Be Diligent

Stay diligent concerning your health care.

I am not anti-medical established.  I firmly believe in preventive medical checkups.  I have a very good relationship with my primary.  This story is to remind everyone to stay beyond diligent concerning your personal health.  

I’m going to unwind a story about a UTI from hell.  This UTI was caused by tighter-fitting clothing.  I’m going to give the shortened version of the story.  

About two weeks ago, I realized I probably had a UTI.  I used the Teledoc system as provided by my insurance.  A lovely MD returned my call.  She accepted my explanation that it was a UTI.  I told her that I did not want a Fluoroquinolone.  She prescribed Macrobid (which I had three months previous).  She also suggested AZO for relief of the symptoms. 

I took the ten days of Macrobid.  I noticed that I wasn’t feeling better within the two to three days.  It took until the tenth day before I had some symptom relief.  Seven days after the last antibiotic, I realized that my UTI did not go away.  The symptoms were coming back.  

On Saturday, I called the TeleDoc system again.  The doctor stated that they could not give an antibiotic to a post-menopausal woman (although his colleague just did two weeks ago).  He suggested instead of going to urgent care that I called my primary on Monday (two days later) for a prescription.  I did not want to wait in pain for two days for this to get resolved.  I found the nearest urgent care facility that took my insurance.  

I was in a good mood and I enjoyed joking around with the nurse.  She was taking my vital information on a little sticky note.  I teased her about how she could get all that info on the sticky note.  They took a urine sample which was BRIGHT ORANGE due to the AZO UTI relief pills.  The results were a definite UTI.  

The doctor came in.  He stated that Macrobid did not work and that he was going to prescribe me another medication.  I asked which one.  It was a Fluoroquinolone – Cipro.  I stated that Cipro is known to cause neuropathy.  I requested another antibiotic.  He then said with a tone, “well which one do you want?”  I responded that this was his area of expertise.  I didn’t know which ones work. He sat dumbfounded not knowing what to prescribe.  I had to Google “best antibiotics for UTIs” and give him a list to choose from.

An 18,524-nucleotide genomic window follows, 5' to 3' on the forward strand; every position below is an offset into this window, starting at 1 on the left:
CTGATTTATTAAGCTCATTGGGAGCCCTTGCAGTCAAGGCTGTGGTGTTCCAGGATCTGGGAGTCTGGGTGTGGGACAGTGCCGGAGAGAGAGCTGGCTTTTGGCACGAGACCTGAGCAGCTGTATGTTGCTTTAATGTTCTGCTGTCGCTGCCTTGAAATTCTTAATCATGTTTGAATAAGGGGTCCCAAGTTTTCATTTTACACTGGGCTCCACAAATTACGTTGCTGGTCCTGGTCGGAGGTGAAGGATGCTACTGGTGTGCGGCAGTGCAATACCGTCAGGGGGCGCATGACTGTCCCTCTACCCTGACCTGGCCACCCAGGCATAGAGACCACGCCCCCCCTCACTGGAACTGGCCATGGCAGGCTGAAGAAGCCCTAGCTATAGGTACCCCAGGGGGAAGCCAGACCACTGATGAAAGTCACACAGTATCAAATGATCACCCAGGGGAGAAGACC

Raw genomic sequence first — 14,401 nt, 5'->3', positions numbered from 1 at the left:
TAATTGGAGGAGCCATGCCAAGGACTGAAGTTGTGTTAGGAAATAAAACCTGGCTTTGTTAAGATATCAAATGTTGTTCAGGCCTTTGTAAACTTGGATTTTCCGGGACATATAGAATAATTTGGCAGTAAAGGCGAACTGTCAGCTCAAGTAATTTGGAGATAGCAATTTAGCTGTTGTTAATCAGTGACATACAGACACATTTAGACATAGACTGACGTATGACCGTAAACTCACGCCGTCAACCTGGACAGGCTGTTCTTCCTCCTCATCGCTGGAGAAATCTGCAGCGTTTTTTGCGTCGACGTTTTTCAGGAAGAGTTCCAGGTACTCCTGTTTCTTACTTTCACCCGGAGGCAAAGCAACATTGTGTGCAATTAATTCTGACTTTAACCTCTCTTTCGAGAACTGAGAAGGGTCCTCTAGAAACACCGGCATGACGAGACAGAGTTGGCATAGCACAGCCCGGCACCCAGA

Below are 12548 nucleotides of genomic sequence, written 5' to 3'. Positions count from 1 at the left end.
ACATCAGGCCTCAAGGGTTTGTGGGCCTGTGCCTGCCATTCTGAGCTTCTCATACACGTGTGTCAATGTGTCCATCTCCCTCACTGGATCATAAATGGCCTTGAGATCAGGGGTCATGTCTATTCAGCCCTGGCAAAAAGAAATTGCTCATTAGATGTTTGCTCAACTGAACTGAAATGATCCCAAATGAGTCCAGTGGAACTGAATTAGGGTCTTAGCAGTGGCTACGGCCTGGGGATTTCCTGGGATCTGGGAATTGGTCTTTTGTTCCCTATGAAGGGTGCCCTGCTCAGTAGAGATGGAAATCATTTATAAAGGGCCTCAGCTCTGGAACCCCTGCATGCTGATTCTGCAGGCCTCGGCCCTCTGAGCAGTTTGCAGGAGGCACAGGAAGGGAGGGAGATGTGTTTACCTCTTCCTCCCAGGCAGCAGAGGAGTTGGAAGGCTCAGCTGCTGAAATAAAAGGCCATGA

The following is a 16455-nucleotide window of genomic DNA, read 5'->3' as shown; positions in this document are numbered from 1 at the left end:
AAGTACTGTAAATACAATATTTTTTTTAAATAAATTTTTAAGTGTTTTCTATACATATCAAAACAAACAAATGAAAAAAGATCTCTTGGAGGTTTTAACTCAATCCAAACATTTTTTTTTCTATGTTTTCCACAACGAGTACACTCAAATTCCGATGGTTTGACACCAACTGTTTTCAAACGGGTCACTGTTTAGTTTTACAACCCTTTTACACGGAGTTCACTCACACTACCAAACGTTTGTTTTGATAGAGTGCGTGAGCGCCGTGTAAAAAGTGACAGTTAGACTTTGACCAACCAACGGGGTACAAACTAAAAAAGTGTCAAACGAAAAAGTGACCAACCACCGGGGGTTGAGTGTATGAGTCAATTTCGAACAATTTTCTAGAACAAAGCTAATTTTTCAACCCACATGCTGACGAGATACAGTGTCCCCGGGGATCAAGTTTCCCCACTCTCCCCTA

He also suggested a culture to confirm what bacteria was causing the issues.  It would be 48 hours before the culture was back.  He was indicating he did not want to prescribe an antibiotic until then (even though he was going to prescribe Cipro just three minutes previous).  I reminded him that I was in pain and that an infection was raging in my body.  He eventually prescribed Trimethoprim.   

As I left with discharge instructions I see that he prescribed both the Trimethoprim AND the CIPRO.  

I went to dinner thinking that my pharmacy was open until 8 p.m.  It closes at 6:00 on Saturday.  I did not get to pick up the antibiotics.  When I got home I Googled Trimethoprim.  It is a sulfa antibiotic.  I AM ALLERGIC TO SULFA-ANTIBIOTICS.  Remember the nurse writing down my information on the yellow sticky note instead of using a form?  Well, she never asked me about my medicine allergies.  

I wish I could tell you this is the end of this story.  It isn’t.  

At 8:30 a.m. on Sunday, I start working on getting an antibiotic that I can take for this UTI.  The urgent care facility didn’t open until 9:00.  They called me back immediately with a very powerful antibiotic called Clindamycin.  

I went to the grocery store pharmacy.  Urgh.  They didn’t open until 10 a.m.  I grab a coffee and breakfast.  I was the first in line when they did open.  

I explained to the nice pharmacy tech that there were two separate prescriptions.  I told her that I did not need the antibiotic that was prescribed the day before.  I explained that I need the one that was sent over that morning.  She didn’t listen.  She found the prescription for Trimethoprim (the sulfa antibiotic).  She was about to give that to me when I questioned the name of the antibiotic.  She then found the correct prescription.  She said it would be filled in about an hour.  

I come back in an hour.  There is now a male pharmacy tech.  I stated again there were two prescriptions sent over for me.  I stated that I was there to pick up the Clindamycin.  He acknowledged hearing me.  He came back with the script and charged me.  Before I left out of the drive-thru, I check what antibiotic I had.  You got it.  They gave me the one that I’m allergic to.  I was given Trimethoprim.  

The pharmacy tech found the right prescription.  He told me it would be ready in an hour.  I told him that I was there an hour ago and was told it would be ready in an hour.  They filled the script for me right then.  Finally, it was the right prescription!  

If I had not been very diligent about Googling the prescription and then following up on the work of the pharmacy techs, I would be taking a drug that gives me a horrible allergic reaction.  

The point of this story is to always stay diligent concerning your health care.  As many have stated often in this group our system is broken.  It is also strained due to two-plus years of COVID.  BUT!  It is the only system we have.  You need to learn the problems within the system so that you can give YOURSELF the best healthcare for you.

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